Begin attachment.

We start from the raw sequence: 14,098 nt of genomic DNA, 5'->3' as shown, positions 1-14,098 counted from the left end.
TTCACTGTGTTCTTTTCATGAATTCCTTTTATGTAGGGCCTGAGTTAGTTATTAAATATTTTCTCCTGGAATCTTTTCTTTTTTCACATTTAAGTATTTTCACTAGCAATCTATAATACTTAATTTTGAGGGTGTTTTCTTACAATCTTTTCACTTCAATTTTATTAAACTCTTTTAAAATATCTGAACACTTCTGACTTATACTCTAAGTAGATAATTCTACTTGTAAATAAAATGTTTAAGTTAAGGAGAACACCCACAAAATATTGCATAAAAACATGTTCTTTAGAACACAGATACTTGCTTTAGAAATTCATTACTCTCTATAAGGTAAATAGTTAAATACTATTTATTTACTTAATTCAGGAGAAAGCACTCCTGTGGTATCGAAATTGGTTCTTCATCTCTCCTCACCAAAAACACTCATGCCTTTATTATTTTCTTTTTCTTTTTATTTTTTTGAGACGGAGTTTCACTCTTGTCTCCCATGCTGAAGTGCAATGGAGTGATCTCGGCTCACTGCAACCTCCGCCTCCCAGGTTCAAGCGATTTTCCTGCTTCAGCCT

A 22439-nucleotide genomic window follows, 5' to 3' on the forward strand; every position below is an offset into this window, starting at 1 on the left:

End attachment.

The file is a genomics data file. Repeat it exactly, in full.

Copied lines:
We start from the raw sequence: 14,098 nt of genomic DNA, 5'->3' as shown, positions 1-14,098 counted from the left end.
TTCACTGTGTTCTTTTCATGAATTCCTTTTATGTAGGGCCTGAGTTAGTTATTAAATATTTTCTCCTGGAATCTTTTCTTTTTTCACATTTAAGTATTTTCACTAGCAATCTATAATACTTAATTTTGAGGGTGTTTTCTTACAATCTTTTCACTTCAATTTTATTAAACTCTTTTAAAATATCTGAACACTTCTGACTTATACTCTAAGTAGATAATTCTACTTGTAAATAAAATGTTTAAGTTAAGGAGAACACCCACAAAATATTGCATAAAAACATGTTCTTTAGAACACAGATACTTGCTTTAGAAATTCATTACTCTCTATAAGGTAAATAGTTAAATACTATTTATTTACTTAATTCAGGAGAAAGCACTCCTGTGGTATCGAAATTGGTTCTTCATCTCTCCTCACCAAAAACACTCATGCCTTTATTATTTTCTTTTTCTTTTTATTTTTTTGAGACGGAGTTTCACTCTTGTCTCCCATGCTGAAGTGCAATGGAGTGATCTCGGCTCACTGCAACCTCCGCCTCCCAGGTTCAAGCGATTTTCCTGCTTCAGCCT

A 22439-nucleotide genomic window follows, 5' to 3' on the forward strand; every position below is an offset into this window, starting at 1 on the left: